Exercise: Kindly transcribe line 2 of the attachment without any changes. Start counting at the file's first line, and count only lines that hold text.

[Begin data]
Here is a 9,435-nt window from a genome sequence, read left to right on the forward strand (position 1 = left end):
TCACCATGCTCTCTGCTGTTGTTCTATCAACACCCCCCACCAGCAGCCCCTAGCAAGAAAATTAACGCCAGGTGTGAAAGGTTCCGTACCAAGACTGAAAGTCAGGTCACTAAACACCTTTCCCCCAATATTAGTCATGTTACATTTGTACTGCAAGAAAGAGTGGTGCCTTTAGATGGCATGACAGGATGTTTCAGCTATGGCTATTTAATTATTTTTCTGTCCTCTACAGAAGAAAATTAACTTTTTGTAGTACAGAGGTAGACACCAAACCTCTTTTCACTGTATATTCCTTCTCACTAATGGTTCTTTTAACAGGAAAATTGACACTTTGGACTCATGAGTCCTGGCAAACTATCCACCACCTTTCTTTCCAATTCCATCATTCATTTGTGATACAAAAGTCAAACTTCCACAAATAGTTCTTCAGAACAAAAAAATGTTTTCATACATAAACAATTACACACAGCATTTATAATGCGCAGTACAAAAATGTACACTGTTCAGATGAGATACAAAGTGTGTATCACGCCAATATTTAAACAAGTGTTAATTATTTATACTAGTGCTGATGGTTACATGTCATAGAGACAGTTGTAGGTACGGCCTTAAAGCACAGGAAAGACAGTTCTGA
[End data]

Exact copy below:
TCACCATGCTCTCTGCTGTTGTTCTATCAACACCCCCCACCAGCAGCCCCTAGCAAGAAAATTAACGCCAGGTGTGAAAGGTTCCGTACCAAGACTGAAAGTCAGGTCACTAAACACCTTTCCCCCAATATTAGTCATGTTACATTTGTACTGCAAGAAAGAGTGGTGCCTTTAGATGGCATGACAGGATGTTTCAGCTATGGCTATTTAATTATTTTTCTGTCCTCTACAGAAGAAAATTAACTTTTTGTAGTACAGAGGTAGACACCAAACCTCTTTTCACTGTATATTCCTTCTCACTAATGGTTCTTTTAACAGGAAAATTGACACTTTGGACTCATGAGTCCTGGCAAACTATCCACCACCTTTCTTTCCAATTCCATCATTCATTTGTGATACAAAAGTCAAACTTCCACAAATAGTTCTTCAGAACAAAAAAATGTTTTCATACATAAACAATTACACACAGCATTTATAATGCGCAGTACAAAAATGTACACTGTTCAGATGAGATACAAAGTGTGTATCACGCCAATATTTAAACAAGTGTTAATTATTTATACTAGTGCTGATGGTTACATGTCATAGAGACAGTTGTAGGTACGGCCTTAAAGCACAGGAAAGACAGTTCTGA